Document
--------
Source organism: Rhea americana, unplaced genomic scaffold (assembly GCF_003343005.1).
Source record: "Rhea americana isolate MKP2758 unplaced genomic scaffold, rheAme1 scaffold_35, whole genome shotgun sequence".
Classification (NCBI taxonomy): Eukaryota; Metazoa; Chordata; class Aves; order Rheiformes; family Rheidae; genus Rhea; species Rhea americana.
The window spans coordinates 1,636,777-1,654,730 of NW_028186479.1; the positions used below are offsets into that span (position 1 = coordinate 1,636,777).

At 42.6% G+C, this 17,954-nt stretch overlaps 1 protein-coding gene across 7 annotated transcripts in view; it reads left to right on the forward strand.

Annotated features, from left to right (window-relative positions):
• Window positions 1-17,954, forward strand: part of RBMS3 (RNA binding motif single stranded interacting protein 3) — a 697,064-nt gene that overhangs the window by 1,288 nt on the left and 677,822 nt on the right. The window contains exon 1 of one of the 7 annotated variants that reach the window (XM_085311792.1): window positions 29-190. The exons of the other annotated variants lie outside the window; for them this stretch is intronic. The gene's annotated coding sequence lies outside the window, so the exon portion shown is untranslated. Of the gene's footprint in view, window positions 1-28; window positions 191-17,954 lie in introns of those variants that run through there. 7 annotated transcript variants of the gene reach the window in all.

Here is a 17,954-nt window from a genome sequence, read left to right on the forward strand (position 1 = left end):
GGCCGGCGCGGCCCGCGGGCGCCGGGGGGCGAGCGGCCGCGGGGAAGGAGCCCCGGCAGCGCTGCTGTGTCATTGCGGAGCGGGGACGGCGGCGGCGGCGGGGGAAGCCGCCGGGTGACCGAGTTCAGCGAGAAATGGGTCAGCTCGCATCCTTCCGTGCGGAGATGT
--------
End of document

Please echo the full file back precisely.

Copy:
Source organism: Rhea americana, unplaced genomic scaffold (assembly GCF_003343005.1).
Source record: "Rhea americana isolate MKP2758 unplaced genomic scaffold, rheAme1 scaffold_35, whole genome shotgun sequence".
Classification (NCBI taxonomy): Eukaryota; Metazoa; Chordata; class Aves; order Rheiformes; family Rheidae; genus Rhea; species Rhea americana.
The window spans coordinates 1,636,777-1,654,730 of NW_028186479.1; the positions used below are offsets into that span (position 1 = coordinate 1,636,777).

At 42.6% G+C, this 17,954-nt stretch overlaps 1 protein-coding gene across 7 annotated transcripts in view; it reads left to right on the forward strand.

Annotated features, from left to right (window-relative positions):
• Window positions 1-17,954, forward strand: part of RBMS3 (RNA binding motif single stranded interacting protein 3) — a 697,064-nt gene that overhangs the window by 1,288 nt on the left and 677,822 nt on the right. The window contains exon 1 of one of the 7 annotated variants that reach the window (XM_085311792.1): window positions 29-190. The exons of the other annotated variants lie outside the window; for them this stretch is intronic. The gene's annotated coding sequence lies outside the window, so the exon portion shown is untranslated. Of the gene's footprint in view, window positions 1-28; window positions 191-17,954 lie in introns of those variants that run through there. 7 annotated transcript variants of the gene reach the window in all.

Here is a 17,954-nt window from a genome sequence, read left to right on the forward strand (position 1 = left end):
GGCCGGCGCGGCCCGCGGGCGCCGGGGGGCGAGCGGCCGCGGGGAAGGAGCCCCGGCAGCGCTGCTGTGTCATTGCGGAGCGGGGACGGCGGCGGCGGCGGGGGAAGCCGCCGGGTGACCGAGTTCAGCGAGAAATGGGTCAGCTCGCATCCTTCCGTGCGGAGATGT